Here goes my recipe of the winter beauty.
Food for thought: Gajar ka halva
Carrots: 1 kg
Sugar: 1/2 cups
Condensed milk: 1/2 tin
Milk: 1/2 litre
Khoya (Mawa): 200 grams
Cashew & raisins: 1/2 cup
Ghee (clarified butter): 4 tablespoons
Preparations: Grate the carrots and keep it aside. In a pan, heat ghee and fry the carrots till the ghee separates. The ghee will turn orange. Pour the milk and cook the carrots till done. Add sugar, condensed milk, khoya, cardamom and the dry fruits and cook till you get the desired consistency.
My 2-and-a-half-year-old son loves cakes. And I do not need a better reason to bake them. I have become so regular with cakes that my kitchen perpetually smells of the utterly-butterly calorie bombs. Well, maybe that’s exaggeration, but I do end up baking cakes once every fortnight if not week.
An unfinished bottle of wine had been lying in the closet for a long time and I decided to use it in the cake I was going to bake this time. I looked up on the Net for recipes and opted for a soaked cake for the simple reason that I did not want to completely deprive my son of it. I used the same batter to bake some extra that I did not soak in wine.
The recipe that caught my eye was one made with brandy. But I decided to substitute it with wine. Also, it was an almond cake, but I used vanilla instead. You can find the original recipe on allrecipes.co.uk.
So, here goes the recipe of the cake that earned me quite a lot of praise at a Sunday gathering.
Food for thought: Wine soaked sponge cake
Flour: 400 g
Sugar: 400 g
Butter: 225 g
Eggs: 4, separated
Milk: 250 ml
Vanilla essence: 4 teaspoons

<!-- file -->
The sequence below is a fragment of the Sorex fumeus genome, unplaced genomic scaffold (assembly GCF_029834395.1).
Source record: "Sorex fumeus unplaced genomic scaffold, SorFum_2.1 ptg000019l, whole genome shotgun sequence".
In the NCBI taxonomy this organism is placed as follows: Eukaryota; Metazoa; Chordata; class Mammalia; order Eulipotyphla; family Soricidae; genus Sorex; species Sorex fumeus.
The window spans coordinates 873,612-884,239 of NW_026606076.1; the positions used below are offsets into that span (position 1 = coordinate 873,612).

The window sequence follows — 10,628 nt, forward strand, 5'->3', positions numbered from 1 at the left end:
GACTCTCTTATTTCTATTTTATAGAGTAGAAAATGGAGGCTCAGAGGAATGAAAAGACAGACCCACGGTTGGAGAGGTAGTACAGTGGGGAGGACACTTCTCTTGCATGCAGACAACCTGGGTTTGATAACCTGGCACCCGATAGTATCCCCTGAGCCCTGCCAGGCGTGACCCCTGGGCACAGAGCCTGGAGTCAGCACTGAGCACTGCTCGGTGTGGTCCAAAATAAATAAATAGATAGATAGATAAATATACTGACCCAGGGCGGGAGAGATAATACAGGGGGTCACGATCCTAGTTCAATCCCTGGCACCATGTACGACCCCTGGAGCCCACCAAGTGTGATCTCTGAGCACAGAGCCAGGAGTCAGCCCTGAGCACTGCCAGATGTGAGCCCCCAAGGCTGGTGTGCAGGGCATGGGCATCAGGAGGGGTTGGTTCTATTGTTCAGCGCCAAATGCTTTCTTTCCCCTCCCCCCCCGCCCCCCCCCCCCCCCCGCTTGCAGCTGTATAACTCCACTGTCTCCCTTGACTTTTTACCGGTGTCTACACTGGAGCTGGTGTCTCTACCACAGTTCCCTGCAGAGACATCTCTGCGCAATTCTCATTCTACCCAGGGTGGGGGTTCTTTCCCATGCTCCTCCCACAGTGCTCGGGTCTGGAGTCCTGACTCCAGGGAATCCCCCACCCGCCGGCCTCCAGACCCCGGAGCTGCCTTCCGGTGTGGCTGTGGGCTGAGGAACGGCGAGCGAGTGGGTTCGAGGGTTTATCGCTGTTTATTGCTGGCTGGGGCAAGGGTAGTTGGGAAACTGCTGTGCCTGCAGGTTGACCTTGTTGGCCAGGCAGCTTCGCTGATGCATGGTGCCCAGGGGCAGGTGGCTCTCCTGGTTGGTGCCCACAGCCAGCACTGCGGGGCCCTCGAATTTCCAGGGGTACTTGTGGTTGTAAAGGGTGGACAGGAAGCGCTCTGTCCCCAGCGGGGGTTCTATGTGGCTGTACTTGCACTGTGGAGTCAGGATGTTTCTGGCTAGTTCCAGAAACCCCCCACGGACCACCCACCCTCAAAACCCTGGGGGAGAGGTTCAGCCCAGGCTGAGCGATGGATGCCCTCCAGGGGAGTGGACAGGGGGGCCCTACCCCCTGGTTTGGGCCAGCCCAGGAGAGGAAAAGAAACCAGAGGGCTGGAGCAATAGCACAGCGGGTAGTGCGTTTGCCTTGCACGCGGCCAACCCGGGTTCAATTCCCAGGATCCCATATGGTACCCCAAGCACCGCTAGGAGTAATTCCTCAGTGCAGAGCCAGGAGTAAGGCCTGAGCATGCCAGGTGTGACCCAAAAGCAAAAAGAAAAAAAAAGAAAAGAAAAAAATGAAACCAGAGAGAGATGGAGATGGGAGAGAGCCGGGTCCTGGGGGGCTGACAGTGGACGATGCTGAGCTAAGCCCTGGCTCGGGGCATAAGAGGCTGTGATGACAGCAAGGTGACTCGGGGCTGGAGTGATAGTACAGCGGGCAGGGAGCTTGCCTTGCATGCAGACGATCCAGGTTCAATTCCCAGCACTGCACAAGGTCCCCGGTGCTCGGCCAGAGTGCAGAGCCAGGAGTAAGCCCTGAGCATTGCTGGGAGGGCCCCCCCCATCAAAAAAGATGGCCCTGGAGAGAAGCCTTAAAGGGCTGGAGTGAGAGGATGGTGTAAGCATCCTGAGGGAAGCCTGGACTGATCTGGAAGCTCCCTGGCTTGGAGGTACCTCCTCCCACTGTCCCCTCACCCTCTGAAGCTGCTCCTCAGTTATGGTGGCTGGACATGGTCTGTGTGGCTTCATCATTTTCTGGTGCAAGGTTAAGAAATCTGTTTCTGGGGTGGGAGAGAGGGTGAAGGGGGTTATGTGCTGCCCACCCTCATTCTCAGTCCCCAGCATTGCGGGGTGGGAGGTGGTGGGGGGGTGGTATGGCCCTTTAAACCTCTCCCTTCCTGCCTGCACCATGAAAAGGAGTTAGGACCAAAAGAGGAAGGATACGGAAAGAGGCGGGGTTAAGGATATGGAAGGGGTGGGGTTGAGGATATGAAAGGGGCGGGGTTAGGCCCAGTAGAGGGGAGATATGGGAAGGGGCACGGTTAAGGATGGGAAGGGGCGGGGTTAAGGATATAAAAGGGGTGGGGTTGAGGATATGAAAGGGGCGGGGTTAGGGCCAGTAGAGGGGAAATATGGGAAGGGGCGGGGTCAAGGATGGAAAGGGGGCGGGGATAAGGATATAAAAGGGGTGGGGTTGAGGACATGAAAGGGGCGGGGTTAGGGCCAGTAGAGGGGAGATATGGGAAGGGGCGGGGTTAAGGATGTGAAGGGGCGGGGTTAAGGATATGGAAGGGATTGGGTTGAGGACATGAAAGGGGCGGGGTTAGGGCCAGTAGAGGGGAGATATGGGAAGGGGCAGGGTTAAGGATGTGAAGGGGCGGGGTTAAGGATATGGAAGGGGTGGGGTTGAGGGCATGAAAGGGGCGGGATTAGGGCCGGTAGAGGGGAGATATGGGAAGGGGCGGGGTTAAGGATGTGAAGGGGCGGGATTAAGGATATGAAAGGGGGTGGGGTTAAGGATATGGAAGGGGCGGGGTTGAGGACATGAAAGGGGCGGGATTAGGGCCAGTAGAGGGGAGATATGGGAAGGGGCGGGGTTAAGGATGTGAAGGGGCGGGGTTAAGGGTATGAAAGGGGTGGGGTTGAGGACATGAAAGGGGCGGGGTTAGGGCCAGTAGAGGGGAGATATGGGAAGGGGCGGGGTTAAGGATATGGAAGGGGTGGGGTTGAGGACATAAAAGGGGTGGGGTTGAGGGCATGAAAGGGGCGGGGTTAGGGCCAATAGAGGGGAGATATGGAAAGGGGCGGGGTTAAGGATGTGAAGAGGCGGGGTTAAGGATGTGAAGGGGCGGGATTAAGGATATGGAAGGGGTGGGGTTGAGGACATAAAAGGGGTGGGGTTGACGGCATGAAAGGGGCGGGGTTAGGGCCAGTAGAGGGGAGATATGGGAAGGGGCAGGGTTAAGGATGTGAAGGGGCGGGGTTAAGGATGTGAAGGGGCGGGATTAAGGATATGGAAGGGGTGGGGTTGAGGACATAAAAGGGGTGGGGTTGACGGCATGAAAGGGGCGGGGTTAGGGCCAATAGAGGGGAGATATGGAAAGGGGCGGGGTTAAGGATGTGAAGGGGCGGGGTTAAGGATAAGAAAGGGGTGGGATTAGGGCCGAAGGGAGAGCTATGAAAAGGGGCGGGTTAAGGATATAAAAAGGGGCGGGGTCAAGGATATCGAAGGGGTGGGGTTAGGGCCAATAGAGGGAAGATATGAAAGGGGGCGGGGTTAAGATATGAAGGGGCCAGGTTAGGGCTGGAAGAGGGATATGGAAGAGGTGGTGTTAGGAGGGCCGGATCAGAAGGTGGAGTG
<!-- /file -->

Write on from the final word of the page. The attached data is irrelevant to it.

Water: 450 ml
Red wine: 125 ml
Preparation: Preheat oven to 150C. Grease and flour your baking tin and set aside. Beat the butter and 250 g of sugar with an electric mixer until light and fluffy. Add egg yolks one at a time, blending them well into the butter mixture. Add the flour alternately with the milk. Pour in the vanilla essence. Once your batter is ready, beat the egg whites in an absolutely dry bowl until stiff peaks form. Now, fold in the egg whites into the cake mixture. Don’t mix too vigorously, but ensure the egg white has evenly blended with the batter. Pour the mixture into the tin and bake in the preheated oven until a skewer inserted into it comes out clean. It may take around an hour or so, but do check before that if it’s ready. Turn off the oven when it is and let the cake cool completely.
In a pan, bring the water and 150 g of sugar to boil (for at least 10 minutes). Reduce heat and add the wine and 1 teaspoon vanilla essence. Let it simmer for 2 to 3 minutes and then remove from heat. Allow the syrup to cool down to room temperature. Now, prick holes in the cooled cake and then pour in the wine syrup all over it. Let it rest for some time and your wine-soaked sponge cake is ready to serve.
Last words: For best results, make sure the eggs you are using are in room temperature. Also, it’s better to use powdered sugar for the cake. It turns fluffy with butter faster. You can use granulated sugar for the syrup.
The Philadelphia cream cheese my brother brought from the US two months back was still resting in my fridge as I was still contemplating what to make with them. It was Christmas time soon and the heavenly Red Velvet Cake I had recently tasted at Elma’s Bakery cafe in Delhi’s Hauz Khas Village was still fresh on my mind. So the cream cheese had to go into my Red Velvet Cake, I decided.
I scanned through a number of recipes on the Internet to find the one I could try at home. I did find some, but I still had to compromise on certain ingredients, which I could not manage to stock. Vanilla beans were over, so had to do with the essence. Couldn’t find Dutch-processed cocoa powder, so used regular cocoa. Didn’t have liquid colour, so had to use dry powder. But it had a disastrous effect, with the cake turning orange, though the packet said ‘RED’, yes in all CAPS.
The colour fiasco notwithstanding, the taste was good, and the way it should have tasted. Here is the recipe.
Food for thought: Red Velvet Cake